Super Tuesday approaching, will determine nominees from both major parties

Abi Pepin, Reporter

On March 3, Americans across the country will take to the polls to vote in their respective primary. These elections will determine the candidates for both major parties.

This day, known as Super Tuesday, is when most states hold their primary elections for potential presidential nominees. Alabama, Arkansas, California, Colorado, Maine, Massachusetts, Minnesota, North Carolina, Oklahoma, Tennessee, Texas, Utah, Vermont and Virginia all participate in Super Tuesday.

“Super Tuesday is the biggest day for primary voting,” said Maddie Vargas, sophomore political science major. “The primaries will determine who will be the Democratic and Republican nominee for president.”

Vargas, director of external affairs for the Student Government Association, said the primaries are important because the results show who the people want to represent their party.

“You can vote on March 3, Super Tuesday, but I would suggest early voting,” Vargas said. “Early voting starts Feb. 13 and goes until Feb. 29.”

Vargas said early voting will have shorter lines and won’t take as long as voting on Super Tuesday.

Same-day voter registration is available at the early voting sites. 

“There are no voter IDs required for this primary,” Vargas said. “You just go in, say your name and vote.”

Vargas said students may be turned away from the polls if the information on their voter registration is wrong or if they aren’t registered to vote.

“If you are turned away, Election Protection will be outside,” said Vargas. “These people are there to help you for any reason.”

Election Protection is a group of nonpartisan voting rights activists. They make sure every American has the opportunity to vote. Vargas said if you are turned away, ask for an absentee ballot.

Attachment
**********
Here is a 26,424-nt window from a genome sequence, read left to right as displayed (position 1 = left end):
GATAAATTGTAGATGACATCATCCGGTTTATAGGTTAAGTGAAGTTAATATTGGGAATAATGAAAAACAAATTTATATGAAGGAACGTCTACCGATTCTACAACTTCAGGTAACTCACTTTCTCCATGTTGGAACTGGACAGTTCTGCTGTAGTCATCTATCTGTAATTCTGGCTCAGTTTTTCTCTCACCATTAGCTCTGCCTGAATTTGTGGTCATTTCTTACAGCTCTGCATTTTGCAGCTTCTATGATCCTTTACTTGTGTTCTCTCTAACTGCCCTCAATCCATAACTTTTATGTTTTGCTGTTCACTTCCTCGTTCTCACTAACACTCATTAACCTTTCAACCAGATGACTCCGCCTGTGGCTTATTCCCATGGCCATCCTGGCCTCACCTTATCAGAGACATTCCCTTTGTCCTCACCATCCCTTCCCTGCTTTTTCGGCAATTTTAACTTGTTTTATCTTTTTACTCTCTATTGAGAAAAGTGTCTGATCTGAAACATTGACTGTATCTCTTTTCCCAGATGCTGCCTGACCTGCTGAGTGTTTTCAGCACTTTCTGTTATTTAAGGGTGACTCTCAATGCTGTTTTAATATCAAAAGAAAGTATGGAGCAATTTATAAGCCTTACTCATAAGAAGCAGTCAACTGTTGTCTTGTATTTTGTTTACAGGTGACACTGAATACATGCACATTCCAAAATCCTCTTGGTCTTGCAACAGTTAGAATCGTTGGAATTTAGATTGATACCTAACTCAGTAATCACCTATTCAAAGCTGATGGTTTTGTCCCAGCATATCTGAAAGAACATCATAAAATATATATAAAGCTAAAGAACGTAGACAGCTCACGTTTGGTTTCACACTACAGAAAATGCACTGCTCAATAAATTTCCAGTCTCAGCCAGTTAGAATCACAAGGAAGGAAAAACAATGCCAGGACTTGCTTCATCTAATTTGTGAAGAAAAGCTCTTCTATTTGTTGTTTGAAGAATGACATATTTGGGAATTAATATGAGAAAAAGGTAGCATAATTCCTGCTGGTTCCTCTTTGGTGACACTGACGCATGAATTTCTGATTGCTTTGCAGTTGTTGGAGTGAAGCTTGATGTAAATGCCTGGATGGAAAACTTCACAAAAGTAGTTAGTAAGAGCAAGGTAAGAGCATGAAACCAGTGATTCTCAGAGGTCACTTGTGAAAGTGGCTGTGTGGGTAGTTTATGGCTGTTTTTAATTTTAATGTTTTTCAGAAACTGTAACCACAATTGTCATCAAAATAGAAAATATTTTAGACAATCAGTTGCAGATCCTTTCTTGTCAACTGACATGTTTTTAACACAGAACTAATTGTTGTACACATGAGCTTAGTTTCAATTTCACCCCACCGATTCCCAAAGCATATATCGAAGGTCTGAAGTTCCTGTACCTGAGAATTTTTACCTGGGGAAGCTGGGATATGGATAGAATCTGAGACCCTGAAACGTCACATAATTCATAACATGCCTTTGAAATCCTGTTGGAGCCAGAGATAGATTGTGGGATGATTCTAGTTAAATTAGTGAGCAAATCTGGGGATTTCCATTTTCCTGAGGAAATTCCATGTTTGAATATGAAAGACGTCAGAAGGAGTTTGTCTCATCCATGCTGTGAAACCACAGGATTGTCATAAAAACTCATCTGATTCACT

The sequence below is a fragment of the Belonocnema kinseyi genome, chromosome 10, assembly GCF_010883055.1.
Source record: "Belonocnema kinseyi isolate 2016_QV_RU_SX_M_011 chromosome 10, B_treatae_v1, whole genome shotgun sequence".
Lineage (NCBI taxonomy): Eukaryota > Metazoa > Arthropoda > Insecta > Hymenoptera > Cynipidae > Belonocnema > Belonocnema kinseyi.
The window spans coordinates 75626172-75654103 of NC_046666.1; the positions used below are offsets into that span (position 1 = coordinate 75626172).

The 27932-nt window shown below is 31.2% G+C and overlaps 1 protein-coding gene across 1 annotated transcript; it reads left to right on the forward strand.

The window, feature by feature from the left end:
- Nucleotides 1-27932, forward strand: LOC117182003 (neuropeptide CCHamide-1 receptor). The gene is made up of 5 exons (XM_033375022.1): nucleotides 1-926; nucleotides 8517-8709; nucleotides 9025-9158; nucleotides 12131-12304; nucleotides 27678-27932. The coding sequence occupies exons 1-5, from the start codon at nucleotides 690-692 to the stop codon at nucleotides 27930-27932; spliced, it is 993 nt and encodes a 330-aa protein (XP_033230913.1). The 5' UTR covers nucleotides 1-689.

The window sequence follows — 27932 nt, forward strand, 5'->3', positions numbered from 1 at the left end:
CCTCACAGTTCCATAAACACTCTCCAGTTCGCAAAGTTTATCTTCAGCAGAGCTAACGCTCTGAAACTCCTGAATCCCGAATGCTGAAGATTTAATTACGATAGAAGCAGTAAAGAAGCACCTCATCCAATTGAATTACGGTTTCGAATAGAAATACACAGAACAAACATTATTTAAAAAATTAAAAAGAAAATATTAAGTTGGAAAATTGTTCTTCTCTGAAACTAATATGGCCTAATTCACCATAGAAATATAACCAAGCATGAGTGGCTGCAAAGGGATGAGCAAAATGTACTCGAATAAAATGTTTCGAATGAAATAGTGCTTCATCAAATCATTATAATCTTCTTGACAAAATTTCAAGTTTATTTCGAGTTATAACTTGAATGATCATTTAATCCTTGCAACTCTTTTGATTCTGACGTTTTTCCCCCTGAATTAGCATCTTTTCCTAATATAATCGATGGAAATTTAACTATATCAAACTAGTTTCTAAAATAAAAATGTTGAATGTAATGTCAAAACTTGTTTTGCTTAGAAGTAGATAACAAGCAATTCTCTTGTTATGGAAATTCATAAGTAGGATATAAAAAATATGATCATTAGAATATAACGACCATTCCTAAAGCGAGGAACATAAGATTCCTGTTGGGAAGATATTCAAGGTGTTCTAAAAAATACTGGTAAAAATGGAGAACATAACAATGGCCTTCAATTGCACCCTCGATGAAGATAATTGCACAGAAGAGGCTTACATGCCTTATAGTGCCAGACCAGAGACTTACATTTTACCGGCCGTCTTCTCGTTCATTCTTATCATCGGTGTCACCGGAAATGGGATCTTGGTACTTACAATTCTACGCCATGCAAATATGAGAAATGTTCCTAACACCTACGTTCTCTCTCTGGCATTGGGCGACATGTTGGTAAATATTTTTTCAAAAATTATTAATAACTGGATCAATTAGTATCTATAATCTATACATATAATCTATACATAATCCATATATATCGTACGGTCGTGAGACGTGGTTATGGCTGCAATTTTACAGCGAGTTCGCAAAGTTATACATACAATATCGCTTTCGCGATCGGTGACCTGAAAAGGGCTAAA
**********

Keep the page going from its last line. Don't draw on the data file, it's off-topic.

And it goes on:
“I think voting in this primary would show what the younger generation wants,” Vargas said. “I think this is a big way for our voices to be heard.”

Vargas said students should research the candidates before voting because this election could be a turning point in American history.

“Commonly, students dismiss wanting to get involved with anything political. However, it is super important for everyone to vote and know who they’re voting for based on policies,” Haleigh Eubanks, sophomore public relations major, wrote in an email.

Eubanks, a member of App State College Democrats, wrote that students will soon break out into the real world, where politics is abundantly significant to their everyday lives.

“It is super important for students to vote seeing as most students will be out of college before the next election,” Eubanks wrote.

Eubanks wrote that Super Tuesday is important because it collects the largest number of votes, which significantly affects the nomination process.

River Collins, president of App State College Republicans, wrote in an email that 

voting is a great way to get involved and influence the nation’s political future.

Regardless of political affiliations, voting during this primary is important for the future of the US.

 “I believe that voting is a tool that you can use to get things done,” said Korbin Cummings, junior political science major. “It’s like building a house; you can’t build a house without a hammer, and voting is like the hammer.”

Rho Theta will partner with the Women’s Center, APPS, Planned Parenthood Generation Action and others for Party at the Polls on the day of the primary, March 3.

Cummings said that Super Tuesday falls on the anniversary of the Women’s Suffrage March.

The Women’s Suffrage March of 1913 was the first public service action Cummings’ sorority’s founders were a part of. Cummings is the secretary for Rho Theta, Delta Sigma Theta Sorority. 

Rho Theta is hosting an event, Party at the Polls, on the March 3 anniversary.

“We’ll be having a party, a nonpartisan event, where people can get information on voting, learn where to vote, how to vote and how they can have more fun with the voting process,” Cummings said.

Cummings said the event should help people get excited about the day and encourage more people to vote.

“I think the biggest misconception about voting is that it’s boring, and that it’s not fun,” Cummings said. “We’re just trying to add more fun to it.”

Party at the Polls takes place March 3 from 11 a.m. to 3 p.m. in Reich College of Education Room 127AB. Early voting is in the Blue Ridge Ballroom in Plemmons Student Union from Feb. 13 – Feb. 29 from 8 a.m. to 7:30 p.m. every day except Feb. 29, when the polls close at 3 p.m.